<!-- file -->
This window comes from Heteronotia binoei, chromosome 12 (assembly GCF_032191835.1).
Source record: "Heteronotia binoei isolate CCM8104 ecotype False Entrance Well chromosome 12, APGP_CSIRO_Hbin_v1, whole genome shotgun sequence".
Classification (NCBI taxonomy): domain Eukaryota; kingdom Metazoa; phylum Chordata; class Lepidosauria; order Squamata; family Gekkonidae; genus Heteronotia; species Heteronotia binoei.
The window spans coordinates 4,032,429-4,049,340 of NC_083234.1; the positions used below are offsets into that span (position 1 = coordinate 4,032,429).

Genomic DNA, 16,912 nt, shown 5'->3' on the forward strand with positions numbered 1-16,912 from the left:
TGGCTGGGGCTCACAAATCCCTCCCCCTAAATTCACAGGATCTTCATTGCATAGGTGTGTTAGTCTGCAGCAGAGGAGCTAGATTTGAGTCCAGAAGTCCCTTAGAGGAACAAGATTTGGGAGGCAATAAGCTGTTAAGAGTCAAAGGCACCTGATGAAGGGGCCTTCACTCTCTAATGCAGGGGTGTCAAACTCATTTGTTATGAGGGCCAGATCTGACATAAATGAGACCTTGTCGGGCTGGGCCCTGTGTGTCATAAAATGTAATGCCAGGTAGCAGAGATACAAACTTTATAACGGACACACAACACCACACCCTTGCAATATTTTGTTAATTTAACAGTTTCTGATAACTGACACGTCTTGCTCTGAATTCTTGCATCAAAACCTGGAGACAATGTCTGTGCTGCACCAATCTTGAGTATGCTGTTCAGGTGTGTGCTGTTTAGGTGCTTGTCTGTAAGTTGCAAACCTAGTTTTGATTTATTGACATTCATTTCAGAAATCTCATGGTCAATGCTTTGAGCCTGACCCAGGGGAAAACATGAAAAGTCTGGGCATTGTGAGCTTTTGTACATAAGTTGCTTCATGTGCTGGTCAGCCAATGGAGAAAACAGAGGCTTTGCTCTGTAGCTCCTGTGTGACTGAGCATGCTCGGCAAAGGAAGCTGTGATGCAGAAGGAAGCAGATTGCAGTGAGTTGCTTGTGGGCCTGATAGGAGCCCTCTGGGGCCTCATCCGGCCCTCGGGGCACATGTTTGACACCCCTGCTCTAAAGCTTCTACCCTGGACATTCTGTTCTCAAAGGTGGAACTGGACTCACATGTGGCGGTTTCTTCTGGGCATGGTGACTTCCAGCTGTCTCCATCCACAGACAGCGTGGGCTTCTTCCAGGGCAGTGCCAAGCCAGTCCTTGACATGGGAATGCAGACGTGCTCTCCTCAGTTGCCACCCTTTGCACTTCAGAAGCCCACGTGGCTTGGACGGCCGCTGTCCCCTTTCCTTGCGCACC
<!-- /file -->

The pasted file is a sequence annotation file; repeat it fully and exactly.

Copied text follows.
This window comes from Heteronotia binoei, chromosome 12 (assembly GCF_032191835.1).
Source record: "Heteronotia binoei isolate CCM8104 ecotype False Entrance Well chromosome 12, APGP_CSIRO_Hbin_v1, whole genome shotgun sequence".
Classification (NCBI taxonomy): domain Eukaryota; kingdom Metazoa; phylum Chordata; class Lepidosauria; order Squamata; family Gekkonidae; genus Heteronotia; species Heteronotia binoei.
The window spans coordinates 4,032,429-4,049,340 of NC_083234.1; the positions used below are offsets into that span (position 1 = coordinate 4,032,429).

Genomic DNA, 16,912 nt, shown 5'->3' on the forward strand with positions numbered 1-16,912 from the left:
TGGCTGGGGCTCACAAATCCCTCCCCCTAAATTCACAGGATCTTCATTGCATAGGTGTGTTAGTCTGCAGCAGAGGAGCTAGATTTGAGTCCAGAAGTCCCTTAGAGGAACAAGATTTGGGAGGCAATAAGCTGTTAAGAGTCAAAGGCACCTGATGAAGGGGCCTTCACTCTCTAATGCAGGGGTGTCAAACTCATTTGTTATGAGGGCCAGATCTGACATAAATGAGACCTTGTCGGGCTGGGCCCTGTGTGTCATAAAATGTAATGCCAGGTAGCAGAGATACAAACTTTATAACGGACACACAACACCACACCCTTGCAATATTTTGTTAATTTAACAGTTTCTGATAACTGACACGTCTTGCTCTGAATTCTTGCATCAAAACCTGGAGACAATGTCTGTGCTGCACCAATCTTGAGTATGCTGTTCAGGTGTGTGCTGTTTAGGTGCTTGTCTGTAAGTTGCAAACCTAGTTTTGATTTATTGACATTCATTTCAGAAATCTCATGGTCAATGCTTTGAGCCTGACCCAGGGGAAAACATGAAAAGTCTGGGCATTGTGAGCTTTTGTACATAAGTTGCTTCATGTGCTGGTCAGCCAATGGAGAAAACAGAGGCTTTGCTCTGTAGCTCCTGTGTGACTGAGCATGCTCGGCAAAGGAAGCTGTGATGCAGAAGGAAGCAGATTGCAGTGAGTTGCTTGTGGGCCTGATAGGAGCCCTCTGGGGCCTCATCCGGCCCTCGGGGCACATGTTTGACACCCCTGCTCTAAAGCTTCTACCCTGGACATTCTGTTCTCAAAGGTGGAACTGGACTCACATGTGGCGGTTTCTTCTGGGCATGGTGACTTCCAGCTGTCTCCATCCACAGACAGCGTGGGCTTCTTCCAGGGCAGTGCCAAGCCAGTCCTTGACATGGGAATGCAGACGTGCTCTCCTCAGTTGCCACCCTTTGCACTTCAGAAGCCCACGTGGCTTGGACGGCCGCTGTCCCCTTTCCTTGCGCACC